One of the largest museums in the country, Tate Britain, should not be a place to be missed on your visit. The gallery is situated on the site of the former Millbank Prison. Since its opening in 1897 the museum housed both British and modern collection, but since the launch of Tate Modern, the gallery displayed only modern collections from the Tate network of galleries. Download the Tate Britain Travel Guide and Offline Map to get to more about this iconic museum.
1. Ophelia by Sir John Everett Millais
Millais’ depiction of the Shakespearean heroine is almost as iconic as the museum that houses it. It captures the moment from Hamlet when Ophelia goes mad after discovering that her lover has murdered her father and drowns herself in a stream. The model fo the painting, Elizabeth Siddal was required to pose over a period of four months, lying in a bath of water.
2. Chair by Allen Jones
Ever since the launch of the British pop artist’s controversial ‘furniture’ series in 1970, it has since caused outrage for its fetishisation of the female body. The Chair, along with the Table and Hat Stand, presents full-sized, busty mannequins in erotic poses. Some people claim that it symbolizes female oppression, while others view it as an important object in the canon of art history.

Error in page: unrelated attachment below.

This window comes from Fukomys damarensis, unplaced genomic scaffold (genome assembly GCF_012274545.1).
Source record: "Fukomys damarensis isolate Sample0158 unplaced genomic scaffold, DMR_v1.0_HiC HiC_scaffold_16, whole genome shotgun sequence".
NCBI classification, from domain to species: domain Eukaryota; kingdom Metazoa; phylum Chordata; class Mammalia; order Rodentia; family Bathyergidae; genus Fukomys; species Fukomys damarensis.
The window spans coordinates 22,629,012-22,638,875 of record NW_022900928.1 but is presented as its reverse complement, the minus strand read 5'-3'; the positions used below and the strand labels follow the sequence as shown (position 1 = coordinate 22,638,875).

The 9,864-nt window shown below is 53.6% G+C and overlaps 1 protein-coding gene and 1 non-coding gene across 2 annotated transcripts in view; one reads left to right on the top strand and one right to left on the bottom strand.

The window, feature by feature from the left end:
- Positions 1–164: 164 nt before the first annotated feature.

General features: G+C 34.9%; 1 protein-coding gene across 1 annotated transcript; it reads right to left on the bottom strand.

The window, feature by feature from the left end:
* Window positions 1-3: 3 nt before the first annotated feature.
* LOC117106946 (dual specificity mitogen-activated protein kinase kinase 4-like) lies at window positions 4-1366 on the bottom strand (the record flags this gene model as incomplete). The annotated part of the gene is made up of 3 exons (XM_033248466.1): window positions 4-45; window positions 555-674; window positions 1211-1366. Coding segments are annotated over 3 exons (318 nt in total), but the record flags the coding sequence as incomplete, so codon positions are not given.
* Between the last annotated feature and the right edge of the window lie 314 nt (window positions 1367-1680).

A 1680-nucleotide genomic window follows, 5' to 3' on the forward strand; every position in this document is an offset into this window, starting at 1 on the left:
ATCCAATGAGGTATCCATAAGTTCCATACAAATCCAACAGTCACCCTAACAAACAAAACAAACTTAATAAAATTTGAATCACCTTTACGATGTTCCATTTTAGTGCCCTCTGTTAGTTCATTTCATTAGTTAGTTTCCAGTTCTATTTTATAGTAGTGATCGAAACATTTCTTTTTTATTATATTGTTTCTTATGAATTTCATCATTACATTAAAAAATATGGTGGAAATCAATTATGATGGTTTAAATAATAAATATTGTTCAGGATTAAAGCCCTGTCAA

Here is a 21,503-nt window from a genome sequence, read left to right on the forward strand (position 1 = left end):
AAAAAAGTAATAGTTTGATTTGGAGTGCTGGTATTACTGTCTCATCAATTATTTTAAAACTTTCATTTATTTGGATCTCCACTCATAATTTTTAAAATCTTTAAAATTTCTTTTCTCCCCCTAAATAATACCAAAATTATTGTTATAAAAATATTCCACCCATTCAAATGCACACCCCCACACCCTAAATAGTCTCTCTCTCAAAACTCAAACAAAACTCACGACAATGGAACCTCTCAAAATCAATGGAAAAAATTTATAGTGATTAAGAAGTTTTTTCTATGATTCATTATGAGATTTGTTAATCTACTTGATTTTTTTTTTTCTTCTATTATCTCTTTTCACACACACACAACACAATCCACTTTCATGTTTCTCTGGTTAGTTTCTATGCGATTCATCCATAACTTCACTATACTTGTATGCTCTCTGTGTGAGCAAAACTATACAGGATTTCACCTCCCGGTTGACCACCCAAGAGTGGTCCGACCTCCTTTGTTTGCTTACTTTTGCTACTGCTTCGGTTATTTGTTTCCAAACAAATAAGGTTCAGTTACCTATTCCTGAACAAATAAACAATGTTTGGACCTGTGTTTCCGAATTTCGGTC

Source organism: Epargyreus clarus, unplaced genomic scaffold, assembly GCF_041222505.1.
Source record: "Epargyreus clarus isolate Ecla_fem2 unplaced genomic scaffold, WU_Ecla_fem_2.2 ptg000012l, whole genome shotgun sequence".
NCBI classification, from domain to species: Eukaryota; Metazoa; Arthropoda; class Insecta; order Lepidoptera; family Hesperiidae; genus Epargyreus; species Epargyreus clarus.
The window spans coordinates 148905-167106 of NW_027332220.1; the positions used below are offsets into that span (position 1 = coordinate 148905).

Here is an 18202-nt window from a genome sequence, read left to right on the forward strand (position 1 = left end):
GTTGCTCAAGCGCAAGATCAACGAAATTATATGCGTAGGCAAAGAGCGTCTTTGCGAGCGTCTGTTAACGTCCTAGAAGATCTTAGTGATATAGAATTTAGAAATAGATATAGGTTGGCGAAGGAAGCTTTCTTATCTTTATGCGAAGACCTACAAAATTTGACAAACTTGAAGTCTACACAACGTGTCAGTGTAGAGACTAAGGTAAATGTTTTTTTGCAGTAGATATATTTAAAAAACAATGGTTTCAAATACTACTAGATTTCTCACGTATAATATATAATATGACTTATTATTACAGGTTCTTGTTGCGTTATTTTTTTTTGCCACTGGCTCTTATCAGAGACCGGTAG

3. The Angel Standing in the Sun by JMW Turner
As Turner became preoccupied with the notions of death during his final years, he became fascinated with biblical stories of righteous retribution. The painting combines his glorious mastery of light and color. The painting showcases Archangel Michael wielding his sword, ready to smite the sinners below.
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